Monthly Archives: July 2015
Fast Fact: If Congress repeals Section 1031 of the Tax Code, our country could lose as much as $120 billion in economic growth in the next 10 years.
Even if you never use Section 1031 of the Tax Code, it can impact you — in a positive way.
This The 1031 Like-Kind Exchange is a tax deferral that helps individuals save for retirement and businesses reinvest and grow, creating jobs and economic expansion for all of us —which in turn creates additional tax revenue.
What, Exactly, Is the 1031 Like-Kind Exchange?
Section 1031 of the U.S. Tax Code lets those who reinvest proceeds from the sale of a non-homestead properties in similar (‘like-kind’) properties defer paying tax on the profit. It’s often referred to as the 1031 Like-Kind Exchange. And it’s been helping our economy grow since 1921.
So why would any member of Congress want to reduce or even eliminate the 1031 Like-Kind Exchange?
Sure the government could collect an estimated $40 billion in taxes over a ten-year period by repealing Section 1031. But the flip side is that it would cost our economy over three times that much in lost growth. And we need that growth now more than ever.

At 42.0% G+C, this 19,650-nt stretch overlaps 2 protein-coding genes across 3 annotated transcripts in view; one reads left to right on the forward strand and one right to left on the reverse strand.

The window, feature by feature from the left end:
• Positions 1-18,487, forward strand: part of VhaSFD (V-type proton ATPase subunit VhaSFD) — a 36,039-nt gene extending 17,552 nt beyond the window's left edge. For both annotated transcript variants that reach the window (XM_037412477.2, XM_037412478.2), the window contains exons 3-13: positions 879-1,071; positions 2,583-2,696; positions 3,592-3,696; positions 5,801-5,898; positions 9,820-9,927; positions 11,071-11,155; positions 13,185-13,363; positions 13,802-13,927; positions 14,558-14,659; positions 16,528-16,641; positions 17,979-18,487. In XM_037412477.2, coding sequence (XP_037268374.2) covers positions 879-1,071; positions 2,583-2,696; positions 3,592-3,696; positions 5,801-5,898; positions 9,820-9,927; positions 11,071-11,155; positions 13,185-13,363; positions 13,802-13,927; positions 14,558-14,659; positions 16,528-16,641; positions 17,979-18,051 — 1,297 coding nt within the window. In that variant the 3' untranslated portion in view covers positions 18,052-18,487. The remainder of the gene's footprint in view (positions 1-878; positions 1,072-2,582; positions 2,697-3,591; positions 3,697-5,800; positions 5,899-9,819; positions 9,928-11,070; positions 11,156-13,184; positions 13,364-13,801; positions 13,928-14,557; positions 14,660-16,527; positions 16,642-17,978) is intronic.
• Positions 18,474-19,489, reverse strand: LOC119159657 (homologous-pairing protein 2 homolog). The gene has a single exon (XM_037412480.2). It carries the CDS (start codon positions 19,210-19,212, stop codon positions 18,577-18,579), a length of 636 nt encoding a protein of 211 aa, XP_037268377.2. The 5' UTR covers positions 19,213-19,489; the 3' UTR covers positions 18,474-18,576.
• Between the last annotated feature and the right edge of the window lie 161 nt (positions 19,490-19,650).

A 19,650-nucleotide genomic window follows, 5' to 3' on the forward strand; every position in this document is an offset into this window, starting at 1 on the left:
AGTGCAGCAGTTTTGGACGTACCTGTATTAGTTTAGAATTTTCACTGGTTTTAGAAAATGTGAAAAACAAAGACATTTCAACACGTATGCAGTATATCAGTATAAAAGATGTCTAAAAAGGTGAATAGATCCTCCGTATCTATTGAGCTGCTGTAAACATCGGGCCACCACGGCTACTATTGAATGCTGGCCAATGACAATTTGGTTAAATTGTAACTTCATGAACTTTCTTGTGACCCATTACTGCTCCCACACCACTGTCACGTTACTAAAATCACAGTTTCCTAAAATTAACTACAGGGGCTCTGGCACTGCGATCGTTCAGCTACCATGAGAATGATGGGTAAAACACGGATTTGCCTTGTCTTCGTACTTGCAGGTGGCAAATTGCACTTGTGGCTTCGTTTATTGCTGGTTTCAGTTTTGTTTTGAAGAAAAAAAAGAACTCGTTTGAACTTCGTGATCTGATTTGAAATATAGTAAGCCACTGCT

Tell Congress ‘hands off’ the 1031 Like-Kind Exchange!
Property owners in Mississippi’s Gulf Coast region have suffered a number of hardships over the last 10 years, and the Gulf Coast Association of REALTORS® has been working to help them deal with issues arising from those hardships.
Beginning with the devastation of Hurricane Katrina in 2005 and continuing through the BP oil spill of 2010 and its aftermath, southern Mississippi residents have continued to prepare for, and adapt to, the environmental challenges occasioned by their proximity to the Gulf of Mexico.
The GCAR, with the help of a Housing Opportunity Grant from the National Association of REALTORS®, is sponsoring a conference scheduled for the summer of 2015 that will focus on coastal property issues. According to Joe Rogers, the GCAR’s executive director, the event is intended to help REALTORS® understand myriad issues raised by the Federal Emergency Management Agency’s flood hazard mapping program; the National Flood Insurance Program; and the state agencies charged with emergency management and environmental quality. Discussion will be focused on efforts to reduce flood insurance costs, thus making homeownership more affordable in the coastal area.
Local governmental officials, state legislators and members of the state insurance commission are expected to attend the conference.
Nationally recognized experts will also attend and address floodplain mapping and the National Flood Insurance Program. Topics for discussion may also include FEMA grants, mitigation of flood losses, understanding flood insurance policies, and the significance of elevation certificates.